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This article is based on, and contains excerpts from, the book Pro JSF: Building Rich Internet Components by Jonas Jacobi and John Fallows, published by Apress. Book is now available on fine bookstores and Amazon as of February 25, 2006. JavaServer Faces (JSF) standardizes the server-side component model for Web application development but doesn't standardize the presentation layer at the browser. In a series of articles we are going to look at how JSF can fulfill new presentation requirements without sacrificing application developer productivity building Rich Internet Applications (RIA). Consumer Requirements It's always the end user who feels the effect of any chosen technology, especially at the presentation layer. The end-user experience should be top priority for any developer building applications, whether they are Web applications or desktop applications. En... (more)

AJAX and Mozilla XUL with JavaServer Faces

In our previous JDJ article - Rich Internet Components with JavaServer Faces - we discussed how JavaServer Faces can fulfill new presentation requirements without sacrificing application developer productivity building Rich Internet Applications (RIA). We discussed how JSF component writers can utilize technologies, such as AJAX and Mozilla XUL, to provide application developers with rich, interactive and reusable components. In order to use AJAX and Mozilla XUL with JSF, component writers have to make sure to provide any resource files need by these technologies, such as images... (more)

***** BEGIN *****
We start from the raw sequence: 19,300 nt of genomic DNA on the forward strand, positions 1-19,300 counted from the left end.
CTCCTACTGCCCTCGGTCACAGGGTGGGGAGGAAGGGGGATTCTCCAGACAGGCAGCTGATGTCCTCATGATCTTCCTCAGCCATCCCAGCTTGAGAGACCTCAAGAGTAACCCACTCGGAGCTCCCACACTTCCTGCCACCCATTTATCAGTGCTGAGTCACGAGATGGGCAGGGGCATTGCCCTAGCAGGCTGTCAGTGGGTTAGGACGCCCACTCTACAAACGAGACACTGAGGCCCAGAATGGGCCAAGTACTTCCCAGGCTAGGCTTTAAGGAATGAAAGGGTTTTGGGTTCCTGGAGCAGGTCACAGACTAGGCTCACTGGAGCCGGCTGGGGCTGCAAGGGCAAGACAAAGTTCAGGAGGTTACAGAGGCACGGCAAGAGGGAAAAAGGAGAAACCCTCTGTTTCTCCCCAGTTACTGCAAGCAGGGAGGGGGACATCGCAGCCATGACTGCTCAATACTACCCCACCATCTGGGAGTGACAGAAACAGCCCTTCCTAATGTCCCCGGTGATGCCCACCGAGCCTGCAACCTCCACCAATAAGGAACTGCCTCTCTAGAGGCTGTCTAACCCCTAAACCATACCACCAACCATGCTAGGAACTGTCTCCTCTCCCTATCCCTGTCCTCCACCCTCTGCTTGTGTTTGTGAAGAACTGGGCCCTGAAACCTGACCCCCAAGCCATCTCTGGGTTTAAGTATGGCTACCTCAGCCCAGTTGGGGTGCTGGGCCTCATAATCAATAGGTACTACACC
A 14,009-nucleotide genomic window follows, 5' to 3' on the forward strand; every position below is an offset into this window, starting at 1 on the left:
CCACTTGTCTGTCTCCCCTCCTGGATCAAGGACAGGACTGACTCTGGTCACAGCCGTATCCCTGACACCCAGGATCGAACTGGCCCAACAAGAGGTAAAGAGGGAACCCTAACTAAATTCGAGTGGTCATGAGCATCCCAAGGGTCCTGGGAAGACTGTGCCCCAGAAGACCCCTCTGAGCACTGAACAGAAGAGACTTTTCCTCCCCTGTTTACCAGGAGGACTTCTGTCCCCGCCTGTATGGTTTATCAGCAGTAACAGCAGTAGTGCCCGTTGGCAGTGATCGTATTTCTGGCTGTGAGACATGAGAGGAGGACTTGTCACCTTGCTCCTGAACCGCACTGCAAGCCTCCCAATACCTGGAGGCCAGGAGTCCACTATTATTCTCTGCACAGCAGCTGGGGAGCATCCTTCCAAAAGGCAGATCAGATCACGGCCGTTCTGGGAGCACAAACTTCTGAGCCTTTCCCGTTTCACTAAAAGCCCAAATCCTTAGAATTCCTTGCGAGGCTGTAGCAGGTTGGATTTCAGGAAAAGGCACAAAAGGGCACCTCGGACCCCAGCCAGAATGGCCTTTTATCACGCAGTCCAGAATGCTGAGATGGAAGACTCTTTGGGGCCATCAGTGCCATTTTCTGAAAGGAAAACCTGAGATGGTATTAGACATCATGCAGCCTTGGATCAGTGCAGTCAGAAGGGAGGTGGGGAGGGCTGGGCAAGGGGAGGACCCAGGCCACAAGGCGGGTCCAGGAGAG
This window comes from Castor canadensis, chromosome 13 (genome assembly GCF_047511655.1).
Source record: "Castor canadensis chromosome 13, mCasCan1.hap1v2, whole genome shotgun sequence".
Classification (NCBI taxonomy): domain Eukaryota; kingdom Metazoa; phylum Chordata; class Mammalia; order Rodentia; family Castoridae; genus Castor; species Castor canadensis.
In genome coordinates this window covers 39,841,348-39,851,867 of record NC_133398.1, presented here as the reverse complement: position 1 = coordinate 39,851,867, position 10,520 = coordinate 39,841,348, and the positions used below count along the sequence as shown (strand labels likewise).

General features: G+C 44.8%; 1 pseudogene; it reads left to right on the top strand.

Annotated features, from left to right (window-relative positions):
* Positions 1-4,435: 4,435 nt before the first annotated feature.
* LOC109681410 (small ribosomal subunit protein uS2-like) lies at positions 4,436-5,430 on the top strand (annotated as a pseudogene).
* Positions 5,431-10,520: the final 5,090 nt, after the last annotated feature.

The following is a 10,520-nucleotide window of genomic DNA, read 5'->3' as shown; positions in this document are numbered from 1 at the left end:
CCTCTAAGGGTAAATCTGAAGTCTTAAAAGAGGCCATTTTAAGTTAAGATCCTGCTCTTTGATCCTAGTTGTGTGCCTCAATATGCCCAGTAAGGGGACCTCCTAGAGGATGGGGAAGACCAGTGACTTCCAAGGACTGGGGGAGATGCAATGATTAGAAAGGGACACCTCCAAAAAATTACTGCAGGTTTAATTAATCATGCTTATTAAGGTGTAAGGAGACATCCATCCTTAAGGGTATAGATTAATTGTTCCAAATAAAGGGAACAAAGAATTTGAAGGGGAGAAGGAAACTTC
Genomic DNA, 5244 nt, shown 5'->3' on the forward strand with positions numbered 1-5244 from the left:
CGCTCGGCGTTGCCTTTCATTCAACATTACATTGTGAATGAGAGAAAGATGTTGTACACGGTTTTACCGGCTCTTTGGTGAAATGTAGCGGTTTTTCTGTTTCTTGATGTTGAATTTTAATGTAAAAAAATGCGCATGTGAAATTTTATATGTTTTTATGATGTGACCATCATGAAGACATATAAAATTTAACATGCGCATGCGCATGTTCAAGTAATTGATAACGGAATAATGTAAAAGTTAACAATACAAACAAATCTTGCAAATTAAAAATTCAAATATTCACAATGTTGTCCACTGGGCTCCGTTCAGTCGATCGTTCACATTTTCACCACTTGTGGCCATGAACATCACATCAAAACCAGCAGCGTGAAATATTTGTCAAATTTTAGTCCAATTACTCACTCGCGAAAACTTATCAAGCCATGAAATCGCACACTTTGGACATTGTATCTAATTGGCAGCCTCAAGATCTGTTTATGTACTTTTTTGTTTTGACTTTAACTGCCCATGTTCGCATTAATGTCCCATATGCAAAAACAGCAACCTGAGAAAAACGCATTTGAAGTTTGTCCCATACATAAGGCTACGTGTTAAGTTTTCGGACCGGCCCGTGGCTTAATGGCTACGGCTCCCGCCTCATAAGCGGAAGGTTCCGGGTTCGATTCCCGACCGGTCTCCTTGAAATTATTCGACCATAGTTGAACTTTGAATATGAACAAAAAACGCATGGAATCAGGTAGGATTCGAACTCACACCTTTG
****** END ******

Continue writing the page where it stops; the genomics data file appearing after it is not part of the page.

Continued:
Akamai's Vision of the Web Embraces WebSockets

In his recent blog post, SPDY and WebSocket Support at Akamai Stephen Ludin (pictured), chief product architect talks about Akamai’s vision of the Web. Stephen discusses that at the 2012 Santa Clara Velocity conference Akamai announced upcoming SPDY and WebSocket support. He talks about the performance improvements SPDY and WebSocket bring to the table, about the possible combination of the two technologies, and points to Kaazing’s demos to showcase how the WebSocket technology is pushing the interactive web to new exciting frontiers. Head over to Akamai’s blog to read the full p... (more)

Creating AJAX and Rich Internet Components with JSF

This article is based on, and contains excerpts from, the book Pro JSF: Building Rich Internet Components by Jonas Jacobi and John Fallows, published by Apress. Book is available on fine bookstores and Amazon. In our previous article - "Rich Internet Components with JavaServer Faces" (JDJ, Vol. 10, issue 11) - we discussed how JavaServer Faces can fulfill new presentation requirements without sacrificing application developer productivity building Rich Internet Applications (RIA). We discussed how JSF component writers can utilize technologies, such as AJAX and Mozilla XUL, to p... (more)

JavaServer Faces and AJAX for Google Fans

This is our last article in a series of four that have been introducing the concepts of creating AJAX-enabled JavaServer Faces (JSF) components. In this article we are going to summarize and encapsulate the concepts that were introduced in the three previous JDJ articles starting with the "Rich Internet Components with JavaServer Faces" (Vol. 10, issue 11), and design a Google-like JDJ InputSuggest component. We will show you how to use Mabon to create a simple and powerful input component with built-in suggest functionality similar to what Google Suggest provides. To make it ea... (more)